From: Eric Woodruff (Eric.Woodruff_at_[hidden])
Date: 2002-08-11 18:35:20
It's such an vacuous technicality to base anything on not being able to call
main. You imply that
1) C++ provides extra functionality for functions that the end user is
allowed to define but not legally allowed to call
2) this functionality was likely inherited from C
3) main is one of these special functions
I don't think so.
The only thing demonstrated by your statement is that the C++ language
likely suspects main as the only entry point, but it has already been said
over and over that C++ is not inherently multi-threaded.
It's just one more reason why main () should be hidden from the developer in
multi-threaded C++ because it introduces a duality that causes the issues
you've graciously pointed out.
----- Original Message -----
From: William Kempf
Sent: Sunday, 2002:August:11 6:30 PM
Subject: Re: Re: Re: Threads & Exceptions
>From: "Victor A. Wagner, Jr." <vawjr_at_[hidden]>
>Subject: Re: [boost] Re: Re: Threads & Exceptions
>Date: Sun, 11 Aug 2002 11:59:15 -0700
>At Sunday 2002/08/11 06:48, you wrote:
>>>From: "Victor A. Wagner, Jr." <vawjr_at_[hidden]>
>>>At Thursday 2002/08/08 07:49, you wrote:
>>>>----- Original Message -----
>>>>From: "Victor A. Wagner, Jr." <vawjr_at_[hidden]>
>>void my_thread(boost::thread* pthread)
>> cout << "main() threw an exception" << endl;
>> delete pthread;
>> boost::thread* main = new thread();
>> boost::thread thrd(boost::bind(&my_thread, main));
>> thread_exit(); // Yes, this is something that needs added to
>> // Boost.Threads, and will be.
>> throw "error!";
>>The above can't be done portably, AFAIK, and is likely to result in
>>termination instead of the expected passage in join().
>I have no idea what this is supposed to "do" so that it's not portable
>Although I have no idea what thread_exit() will actually do, having it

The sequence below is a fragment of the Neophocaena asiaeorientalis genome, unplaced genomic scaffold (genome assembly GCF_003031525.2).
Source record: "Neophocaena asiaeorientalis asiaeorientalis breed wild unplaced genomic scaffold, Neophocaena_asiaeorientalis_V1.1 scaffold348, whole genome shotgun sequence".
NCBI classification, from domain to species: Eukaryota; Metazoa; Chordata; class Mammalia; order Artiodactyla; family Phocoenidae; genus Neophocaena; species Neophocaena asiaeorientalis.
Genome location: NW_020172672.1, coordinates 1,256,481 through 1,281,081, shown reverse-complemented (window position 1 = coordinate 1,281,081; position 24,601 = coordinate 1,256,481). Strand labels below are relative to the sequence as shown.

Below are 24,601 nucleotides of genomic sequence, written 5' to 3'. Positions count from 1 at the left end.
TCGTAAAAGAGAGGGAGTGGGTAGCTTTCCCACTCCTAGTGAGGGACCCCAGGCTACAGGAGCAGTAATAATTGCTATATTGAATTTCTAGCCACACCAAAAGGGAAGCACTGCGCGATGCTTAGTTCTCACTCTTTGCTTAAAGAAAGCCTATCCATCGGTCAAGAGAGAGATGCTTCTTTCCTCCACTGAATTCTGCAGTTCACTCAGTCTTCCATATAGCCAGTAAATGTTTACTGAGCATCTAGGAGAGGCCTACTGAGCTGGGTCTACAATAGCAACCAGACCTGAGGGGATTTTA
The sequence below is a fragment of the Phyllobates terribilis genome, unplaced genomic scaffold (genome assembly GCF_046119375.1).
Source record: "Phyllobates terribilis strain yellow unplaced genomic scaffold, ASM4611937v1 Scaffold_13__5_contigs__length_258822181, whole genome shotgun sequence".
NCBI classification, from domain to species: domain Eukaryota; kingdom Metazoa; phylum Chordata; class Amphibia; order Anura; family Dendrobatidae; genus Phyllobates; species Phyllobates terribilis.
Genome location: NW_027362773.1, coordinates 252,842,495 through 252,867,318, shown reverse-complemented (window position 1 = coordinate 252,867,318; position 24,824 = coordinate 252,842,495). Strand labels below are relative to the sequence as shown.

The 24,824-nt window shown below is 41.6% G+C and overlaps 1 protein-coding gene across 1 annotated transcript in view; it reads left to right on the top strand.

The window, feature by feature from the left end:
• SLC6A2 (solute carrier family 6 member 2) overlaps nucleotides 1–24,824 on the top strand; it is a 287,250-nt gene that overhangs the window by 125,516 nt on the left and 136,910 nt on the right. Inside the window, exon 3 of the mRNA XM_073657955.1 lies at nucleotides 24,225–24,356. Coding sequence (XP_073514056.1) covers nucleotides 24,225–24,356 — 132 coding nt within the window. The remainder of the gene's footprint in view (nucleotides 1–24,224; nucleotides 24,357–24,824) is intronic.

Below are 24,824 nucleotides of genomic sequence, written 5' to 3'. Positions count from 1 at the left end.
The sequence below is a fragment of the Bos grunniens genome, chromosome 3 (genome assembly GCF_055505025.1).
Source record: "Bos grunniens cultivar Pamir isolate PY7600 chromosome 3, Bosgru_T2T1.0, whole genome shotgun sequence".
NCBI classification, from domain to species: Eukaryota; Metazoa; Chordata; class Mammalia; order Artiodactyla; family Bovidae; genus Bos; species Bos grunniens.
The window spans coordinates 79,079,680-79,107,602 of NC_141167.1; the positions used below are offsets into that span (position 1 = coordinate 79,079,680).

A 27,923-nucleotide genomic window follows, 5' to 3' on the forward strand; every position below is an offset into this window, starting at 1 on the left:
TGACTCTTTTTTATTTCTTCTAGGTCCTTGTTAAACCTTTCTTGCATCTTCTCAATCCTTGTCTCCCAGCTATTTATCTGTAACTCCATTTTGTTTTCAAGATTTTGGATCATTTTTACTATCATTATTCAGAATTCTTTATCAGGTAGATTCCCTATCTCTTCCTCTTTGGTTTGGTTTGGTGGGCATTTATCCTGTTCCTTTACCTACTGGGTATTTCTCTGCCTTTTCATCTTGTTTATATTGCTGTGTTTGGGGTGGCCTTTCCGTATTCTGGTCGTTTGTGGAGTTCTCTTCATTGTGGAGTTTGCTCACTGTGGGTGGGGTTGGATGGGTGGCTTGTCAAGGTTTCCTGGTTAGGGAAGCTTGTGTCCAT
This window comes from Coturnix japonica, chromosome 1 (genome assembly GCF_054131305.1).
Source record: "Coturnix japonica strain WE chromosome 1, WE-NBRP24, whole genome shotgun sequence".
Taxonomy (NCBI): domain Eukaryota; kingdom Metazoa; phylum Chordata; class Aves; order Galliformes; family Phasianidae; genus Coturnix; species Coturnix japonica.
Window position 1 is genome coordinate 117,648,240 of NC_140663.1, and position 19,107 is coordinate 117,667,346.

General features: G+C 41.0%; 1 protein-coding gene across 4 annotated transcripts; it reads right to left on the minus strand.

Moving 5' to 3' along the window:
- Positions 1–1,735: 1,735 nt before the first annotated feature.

>execute the next line of code seems counter-intuitive.
>The following code works as I expected on VC++.NET (not that I'm attempting
>to hold it out as either definitive nor conforming) and if the "if (argc >
>2)" is removed or changed to, say, >1, the "unexpected exception" occurs,
>otherwise this executes to completion without "problem".
Shoot. My apologies. I wrote that way too fast. The throw should have
occured before the call to thread_exit(). The point being that, as per
behavior on every platform I'm familiar, thread_exit() (i.e. its platform
equivalent) causes the thread to exit, and in the case of the main thread
this means the process doesn't terminate until all other threads complete.
The throw skips the call to thread_exit(), and thus the terminate() is
called because of the uncaught exception. This means the main thread
behaves differently from all other threads with regard to exception
handling... unless you 1) can change the language rules or 2) make the
exception handling consistent by having threads call terminate() in case
there's an uncaught exception as well.
>using namespace std;
>int main(int argc, char* argv)
> cout << setw(2*argc) << ' ' << "entering main: " << argc << endl;
> if (++argc < 10)
> cout << setw(2*argc) << ' ' << "calling main: " << argc <<
> main(argc, 0);
Results in undefined behavior. You're not allowed to call main(). Anything
that happens next means nothing.
> catch (exception& e)
> cout << setw(2*argc) << ' ' << "exception: " <<
>argc << " " << e.what() << endl;
> cout << setw(2*argc) << ' ' << "returned from main: " <<
>argc << endl;
> if (argc > 2)
> throw exception(("throwing: " +
> cout << setw(2*argc) << ' ' << "returning: " << argc << endl;
I'm not sure what you were trying to illustrate with this code... but the
use of illegal C++ would seem to make anything you observe irrelavant.
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